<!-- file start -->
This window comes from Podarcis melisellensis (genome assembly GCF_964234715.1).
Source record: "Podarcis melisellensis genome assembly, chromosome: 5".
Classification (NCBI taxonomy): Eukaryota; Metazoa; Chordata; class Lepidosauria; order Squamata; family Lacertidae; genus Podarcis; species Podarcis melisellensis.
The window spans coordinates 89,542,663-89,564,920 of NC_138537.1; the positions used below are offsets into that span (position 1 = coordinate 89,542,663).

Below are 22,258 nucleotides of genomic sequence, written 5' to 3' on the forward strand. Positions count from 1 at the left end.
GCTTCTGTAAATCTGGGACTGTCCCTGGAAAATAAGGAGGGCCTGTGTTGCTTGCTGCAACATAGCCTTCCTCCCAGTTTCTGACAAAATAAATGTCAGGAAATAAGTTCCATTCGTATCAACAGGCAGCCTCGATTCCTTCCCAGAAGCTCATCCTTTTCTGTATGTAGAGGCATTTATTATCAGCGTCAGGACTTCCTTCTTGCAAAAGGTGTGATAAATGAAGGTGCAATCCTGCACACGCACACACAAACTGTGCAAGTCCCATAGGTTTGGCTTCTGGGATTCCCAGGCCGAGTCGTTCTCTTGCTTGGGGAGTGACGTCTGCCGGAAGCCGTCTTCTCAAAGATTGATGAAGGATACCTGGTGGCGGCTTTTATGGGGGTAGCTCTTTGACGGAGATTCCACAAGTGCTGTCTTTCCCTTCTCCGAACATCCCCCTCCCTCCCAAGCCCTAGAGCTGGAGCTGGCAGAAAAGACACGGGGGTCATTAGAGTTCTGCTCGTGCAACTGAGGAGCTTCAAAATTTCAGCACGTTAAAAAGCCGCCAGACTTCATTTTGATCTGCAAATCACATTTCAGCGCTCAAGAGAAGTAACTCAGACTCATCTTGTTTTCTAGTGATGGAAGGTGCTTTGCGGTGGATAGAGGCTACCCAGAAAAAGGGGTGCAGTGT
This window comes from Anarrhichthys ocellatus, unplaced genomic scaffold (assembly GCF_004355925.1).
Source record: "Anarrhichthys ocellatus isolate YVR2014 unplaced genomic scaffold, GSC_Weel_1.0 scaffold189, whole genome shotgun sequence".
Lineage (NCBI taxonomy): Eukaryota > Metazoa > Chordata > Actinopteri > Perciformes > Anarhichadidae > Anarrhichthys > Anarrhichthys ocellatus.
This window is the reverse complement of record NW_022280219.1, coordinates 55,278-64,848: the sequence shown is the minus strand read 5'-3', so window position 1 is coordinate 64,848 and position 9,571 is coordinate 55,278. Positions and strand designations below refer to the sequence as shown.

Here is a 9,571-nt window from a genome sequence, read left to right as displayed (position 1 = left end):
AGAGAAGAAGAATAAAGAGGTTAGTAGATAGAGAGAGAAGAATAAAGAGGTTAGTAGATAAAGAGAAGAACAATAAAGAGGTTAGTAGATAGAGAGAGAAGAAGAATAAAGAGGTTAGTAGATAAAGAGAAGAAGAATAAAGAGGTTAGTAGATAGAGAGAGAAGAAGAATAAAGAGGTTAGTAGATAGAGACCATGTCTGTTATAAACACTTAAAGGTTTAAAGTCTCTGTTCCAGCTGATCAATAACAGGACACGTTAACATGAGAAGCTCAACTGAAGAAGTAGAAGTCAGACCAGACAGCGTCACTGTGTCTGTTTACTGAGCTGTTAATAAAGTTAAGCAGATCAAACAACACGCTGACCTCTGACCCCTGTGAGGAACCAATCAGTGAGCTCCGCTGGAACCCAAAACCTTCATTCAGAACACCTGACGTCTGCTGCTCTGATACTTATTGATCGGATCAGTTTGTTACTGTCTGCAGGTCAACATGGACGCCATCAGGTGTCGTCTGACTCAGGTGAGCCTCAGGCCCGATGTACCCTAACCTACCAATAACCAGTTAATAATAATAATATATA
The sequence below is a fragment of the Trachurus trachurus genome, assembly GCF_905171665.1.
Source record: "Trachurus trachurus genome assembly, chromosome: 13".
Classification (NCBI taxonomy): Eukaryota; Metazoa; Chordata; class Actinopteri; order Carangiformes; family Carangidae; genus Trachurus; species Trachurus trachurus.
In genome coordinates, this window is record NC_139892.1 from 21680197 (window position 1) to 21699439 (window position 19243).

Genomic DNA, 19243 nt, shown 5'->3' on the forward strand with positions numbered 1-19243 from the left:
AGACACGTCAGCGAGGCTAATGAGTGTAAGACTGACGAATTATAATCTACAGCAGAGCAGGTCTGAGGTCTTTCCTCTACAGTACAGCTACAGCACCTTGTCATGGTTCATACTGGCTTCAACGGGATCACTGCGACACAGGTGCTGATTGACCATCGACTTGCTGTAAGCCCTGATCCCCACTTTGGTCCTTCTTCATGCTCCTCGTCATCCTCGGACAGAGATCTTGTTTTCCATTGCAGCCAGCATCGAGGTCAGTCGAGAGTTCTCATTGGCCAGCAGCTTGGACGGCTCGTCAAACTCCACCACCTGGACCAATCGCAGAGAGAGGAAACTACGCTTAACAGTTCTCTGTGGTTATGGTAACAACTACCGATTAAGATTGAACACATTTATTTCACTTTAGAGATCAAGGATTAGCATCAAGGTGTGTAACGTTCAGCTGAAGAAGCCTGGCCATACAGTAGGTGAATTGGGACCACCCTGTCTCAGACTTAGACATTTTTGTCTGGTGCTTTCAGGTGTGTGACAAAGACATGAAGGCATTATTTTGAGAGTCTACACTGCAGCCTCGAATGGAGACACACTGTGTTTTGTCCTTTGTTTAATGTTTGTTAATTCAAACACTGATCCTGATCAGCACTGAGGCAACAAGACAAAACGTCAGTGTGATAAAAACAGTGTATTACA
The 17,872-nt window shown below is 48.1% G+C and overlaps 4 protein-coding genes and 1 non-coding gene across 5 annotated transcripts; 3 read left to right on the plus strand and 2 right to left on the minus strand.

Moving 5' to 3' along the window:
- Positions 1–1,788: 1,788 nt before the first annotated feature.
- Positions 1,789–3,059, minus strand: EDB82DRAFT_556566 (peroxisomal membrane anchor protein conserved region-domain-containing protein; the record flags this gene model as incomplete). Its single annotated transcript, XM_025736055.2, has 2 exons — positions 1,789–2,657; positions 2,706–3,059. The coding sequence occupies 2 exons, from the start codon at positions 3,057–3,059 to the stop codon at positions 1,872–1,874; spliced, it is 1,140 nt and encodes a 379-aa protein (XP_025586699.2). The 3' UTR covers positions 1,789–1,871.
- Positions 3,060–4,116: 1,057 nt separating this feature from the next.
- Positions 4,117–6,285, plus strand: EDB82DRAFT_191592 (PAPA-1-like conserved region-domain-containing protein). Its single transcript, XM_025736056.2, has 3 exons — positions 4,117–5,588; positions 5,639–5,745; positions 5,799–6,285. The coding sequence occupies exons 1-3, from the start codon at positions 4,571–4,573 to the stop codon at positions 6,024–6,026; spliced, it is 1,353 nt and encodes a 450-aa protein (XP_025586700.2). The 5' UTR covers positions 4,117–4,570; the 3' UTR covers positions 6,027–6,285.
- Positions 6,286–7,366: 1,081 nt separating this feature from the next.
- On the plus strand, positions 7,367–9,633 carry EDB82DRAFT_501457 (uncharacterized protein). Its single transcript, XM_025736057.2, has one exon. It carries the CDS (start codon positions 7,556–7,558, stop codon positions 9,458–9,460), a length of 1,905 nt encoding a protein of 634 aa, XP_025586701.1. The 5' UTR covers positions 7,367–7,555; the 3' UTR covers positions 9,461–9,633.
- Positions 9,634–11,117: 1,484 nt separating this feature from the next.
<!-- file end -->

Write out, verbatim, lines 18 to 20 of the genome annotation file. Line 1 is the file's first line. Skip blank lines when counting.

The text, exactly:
AGACACGTCAGCGAGGCTAATGAGTGTAAGACTGACGAATTATAATCTACAGCAGAGCAGGTCTGAGGTCTTTCCTCTACAGTACAGCTACAGCACCTTGTCATGGTTCATACTGGCTTCAACGGGATCACTGCGACACAGGTGCTGATTGACCATCGACTTGCTGTAAGCCCTGATCCCCACTTTGGTCCTTCTTCATGCTCCTCGTCATCCTCGGACAGAGATCTTGTTTTCCATTGCAGCCAGCATCGAGGTCAGTCGAGAGTTCTCATTGGCCAGCAGCTTGGACGGCTCGTCAAACTCCACCACCTGGACCAATCGCAGAGAGAGGAAACTACGCTTAACAGTTCTCTGTGGTTATGGTAACAACTACCGATTAAGATTGAACACATTTATTTCACTTTAGAGATCAAGGATTAGCATCAAGGTGTGTAACGTTCAGCTGAAGAAGCCTGGCCATACAGTAGGTGAATTGGGACCACCCTGTCTCAGACTTAGACATTTTTGTCTGGTGCTTTCAGGTGTGTGACAAAGACATGAAGGCATTATTTTGAGAGTCTACACTGCAGCCTCGAATGGAGACACACTGTGTTTTGTCCTTTGTTTAATGTTTGTTAATTCAAACACTGATCCTGATCAGCACTGAGGCAACAAGACAAAACGTCAGTGTGATAAAAACAGTGTATTACA
The 17,872-nt window shown below is 48.1% G+C and overlaps 4 protein-coding genes and 1 non-coding gene across 5 annotated transcripts; 3 read left to right on the plus strand and 2 right to left on the minus strand.

Moving 5' to 3' along the window: